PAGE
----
"72 members of NDRF are already there but still no result," the bench observed, adding, "Why can't you take help of the Army? He (petitioner) says that water pumps were sent to Thailand. Why cannot it (pumps) be used here also?".
The petitioner said in his plea that Kirloskar Brothers Ltd (KBL) had offered high-powered water pumps and given technical support to the Royal Thai government in June-July 2018 for the operation to rescue a football team trapped inside a cave system in Thailand.
KBL offered to provide four specialised high capacity Autoprime de-watering pumps, which were kept ready at Kirloskarvadi plant in Maharashtra to be airlifted to Thailand.
Mehta, while maintaining that the petition seeking urgent steps for the rescue said he would take instructions in the matter.
He said the Union coal minister had held a meeting, which was attended by the chief minister of Meghalaya, and a nodal officer has been appointed.
"We have requested solicitor general Tushar Mehta to look into it with regard to the urgency involved as it is a question of life and death," the court said.
The counsel appearing for the state said adequate steps were taken and besides 72 NDRF personnel, members of state disaster response force, the Navy, fire department and Coal India Ltd were also involved in the rescue operations.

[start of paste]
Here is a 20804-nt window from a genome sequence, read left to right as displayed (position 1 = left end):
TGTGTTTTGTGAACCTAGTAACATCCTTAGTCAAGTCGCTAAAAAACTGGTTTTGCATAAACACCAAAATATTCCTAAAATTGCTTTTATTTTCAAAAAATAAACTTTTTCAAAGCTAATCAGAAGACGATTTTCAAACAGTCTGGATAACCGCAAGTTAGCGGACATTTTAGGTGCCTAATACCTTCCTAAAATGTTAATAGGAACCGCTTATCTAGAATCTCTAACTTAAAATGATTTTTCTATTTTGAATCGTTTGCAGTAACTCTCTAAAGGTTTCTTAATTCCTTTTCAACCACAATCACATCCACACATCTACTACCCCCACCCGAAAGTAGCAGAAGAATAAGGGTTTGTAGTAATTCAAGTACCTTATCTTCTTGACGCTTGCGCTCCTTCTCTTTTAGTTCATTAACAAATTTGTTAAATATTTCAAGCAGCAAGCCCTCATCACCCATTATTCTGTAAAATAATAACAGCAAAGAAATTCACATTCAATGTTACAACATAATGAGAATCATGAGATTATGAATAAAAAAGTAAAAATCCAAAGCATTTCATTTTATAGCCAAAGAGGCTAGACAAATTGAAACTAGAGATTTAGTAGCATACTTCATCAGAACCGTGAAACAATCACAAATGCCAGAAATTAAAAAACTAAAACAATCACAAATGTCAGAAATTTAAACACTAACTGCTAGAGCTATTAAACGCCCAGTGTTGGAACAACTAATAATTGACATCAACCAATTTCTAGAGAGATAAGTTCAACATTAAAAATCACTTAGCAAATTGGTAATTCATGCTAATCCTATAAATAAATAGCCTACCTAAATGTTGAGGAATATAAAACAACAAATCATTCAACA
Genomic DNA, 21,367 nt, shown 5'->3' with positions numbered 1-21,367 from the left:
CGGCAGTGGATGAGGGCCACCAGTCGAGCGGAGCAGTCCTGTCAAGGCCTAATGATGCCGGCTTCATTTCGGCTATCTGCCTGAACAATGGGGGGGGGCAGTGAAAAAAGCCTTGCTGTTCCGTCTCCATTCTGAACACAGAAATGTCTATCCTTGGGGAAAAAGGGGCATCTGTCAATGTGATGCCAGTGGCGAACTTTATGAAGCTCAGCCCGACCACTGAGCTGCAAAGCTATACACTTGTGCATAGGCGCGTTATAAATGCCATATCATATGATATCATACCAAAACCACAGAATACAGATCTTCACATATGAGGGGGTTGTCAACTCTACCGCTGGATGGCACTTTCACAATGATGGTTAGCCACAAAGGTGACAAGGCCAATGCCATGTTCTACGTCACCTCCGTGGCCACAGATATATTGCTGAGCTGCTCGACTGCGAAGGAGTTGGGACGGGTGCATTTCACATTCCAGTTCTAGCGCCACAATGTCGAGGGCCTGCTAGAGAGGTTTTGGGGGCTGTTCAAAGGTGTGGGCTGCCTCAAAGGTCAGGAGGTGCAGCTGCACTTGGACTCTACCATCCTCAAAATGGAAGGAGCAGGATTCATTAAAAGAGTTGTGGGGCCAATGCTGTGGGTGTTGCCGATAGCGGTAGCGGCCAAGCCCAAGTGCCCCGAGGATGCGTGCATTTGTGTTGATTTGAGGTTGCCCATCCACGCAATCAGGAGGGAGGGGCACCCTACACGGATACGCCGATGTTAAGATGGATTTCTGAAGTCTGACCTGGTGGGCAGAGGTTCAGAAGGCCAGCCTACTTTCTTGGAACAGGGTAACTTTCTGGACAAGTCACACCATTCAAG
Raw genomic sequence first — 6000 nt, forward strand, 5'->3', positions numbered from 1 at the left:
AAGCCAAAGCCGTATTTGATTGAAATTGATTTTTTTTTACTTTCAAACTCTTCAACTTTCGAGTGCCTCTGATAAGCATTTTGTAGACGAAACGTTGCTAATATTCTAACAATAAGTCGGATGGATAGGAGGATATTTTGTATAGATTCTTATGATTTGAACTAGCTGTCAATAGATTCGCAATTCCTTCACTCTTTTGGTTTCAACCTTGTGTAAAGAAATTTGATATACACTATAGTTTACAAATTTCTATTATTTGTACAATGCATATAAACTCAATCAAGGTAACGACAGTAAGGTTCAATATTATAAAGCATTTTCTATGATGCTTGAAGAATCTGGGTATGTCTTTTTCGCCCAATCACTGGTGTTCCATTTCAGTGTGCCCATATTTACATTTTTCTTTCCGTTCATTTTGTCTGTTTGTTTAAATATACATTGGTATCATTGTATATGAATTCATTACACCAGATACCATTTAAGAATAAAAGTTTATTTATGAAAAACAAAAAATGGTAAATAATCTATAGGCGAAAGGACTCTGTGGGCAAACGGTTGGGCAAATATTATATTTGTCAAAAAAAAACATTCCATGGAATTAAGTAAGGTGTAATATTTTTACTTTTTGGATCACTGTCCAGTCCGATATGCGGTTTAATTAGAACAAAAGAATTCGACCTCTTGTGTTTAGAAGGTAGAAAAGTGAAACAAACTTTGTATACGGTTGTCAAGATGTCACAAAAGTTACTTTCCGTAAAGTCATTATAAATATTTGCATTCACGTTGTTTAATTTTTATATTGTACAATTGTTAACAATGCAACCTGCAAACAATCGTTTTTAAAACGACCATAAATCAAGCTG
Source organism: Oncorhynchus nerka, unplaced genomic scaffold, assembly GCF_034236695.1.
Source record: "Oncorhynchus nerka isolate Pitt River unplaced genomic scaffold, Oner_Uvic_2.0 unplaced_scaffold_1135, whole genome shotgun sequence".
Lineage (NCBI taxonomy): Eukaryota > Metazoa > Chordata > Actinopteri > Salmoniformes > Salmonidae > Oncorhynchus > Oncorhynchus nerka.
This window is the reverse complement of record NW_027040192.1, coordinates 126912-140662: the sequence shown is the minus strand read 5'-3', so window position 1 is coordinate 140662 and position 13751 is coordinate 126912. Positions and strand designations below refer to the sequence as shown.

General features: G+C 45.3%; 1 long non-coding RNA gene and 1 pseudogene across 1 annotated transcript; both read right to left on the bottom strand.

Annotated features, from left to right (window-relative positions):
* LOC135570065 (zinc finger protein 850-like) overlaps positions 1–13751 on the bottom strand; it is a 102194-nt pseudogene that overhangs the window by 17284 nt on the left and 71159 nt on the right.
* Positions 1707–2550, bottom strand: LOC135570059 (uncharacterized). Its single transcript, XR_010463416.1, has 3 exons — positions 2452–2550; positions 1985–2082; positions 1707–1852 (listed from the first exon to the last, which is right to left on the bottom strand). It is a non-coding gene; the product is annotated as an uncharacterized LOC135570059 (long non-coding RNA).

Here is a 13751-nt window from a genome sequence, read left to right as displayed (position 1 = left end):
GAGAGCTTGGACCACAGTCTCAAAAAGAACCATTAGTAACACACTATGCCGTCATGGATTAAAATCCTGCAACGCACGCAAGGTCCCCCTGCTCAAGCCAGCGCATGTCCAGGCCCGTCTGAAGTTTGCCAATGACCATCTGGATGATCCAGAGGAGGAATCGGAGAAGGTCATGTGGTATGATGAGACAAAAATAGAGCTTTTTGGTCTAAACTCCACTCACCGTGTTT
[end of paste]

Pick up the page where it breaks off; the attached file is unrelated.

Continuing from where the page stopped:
At the outset, the counsel appearing for Meghalaya said they have already taken steps for rescue of these persons.
"What steps have you taken? These miners are trapped there for long time. You may have taken steps but they are still trapped. You need some support from the Central government," the bench said.
To this, the state's counsel said the Centre was also lending support to them in the rescue operation.
"Then why you are not successful yet? Is it because of the water?," the bench asked.
The state's counsel said the illegal mine where the 15 persons were trapped was connected with a nearby river.
Senior advocate Anand Grover, appearing for petitioner Aditya N Prasad, told the bench that an adjoining mine was connected with a river and the authorities were using only pumps of 25 horsepower(hp) to flush out the water.
He said the KBL had sent water pumps of 100 horsepower(hp) during the rescue operation in Thailand last year.
"We need a cental coordinating machinery to deal with such situations," Grover said, claiming that authorities have not taken appropriate steps.
He claimed that persons, who have no prior experience in dealing with this type of situation, have been sent for rescue operation in Meghalaya.
The PIL also sought a direction to the Centre and other authorities concerned to prepare a standard operating procedure (SOP) for rescue operations in "mines and other similar conditions".
It sought directions to the Centre and the state to utilise the services of the technical wing of the Indian Armed Forces -- the Indian Army, Indian Navy and Indian Air Force -- in the rescue operation immediately.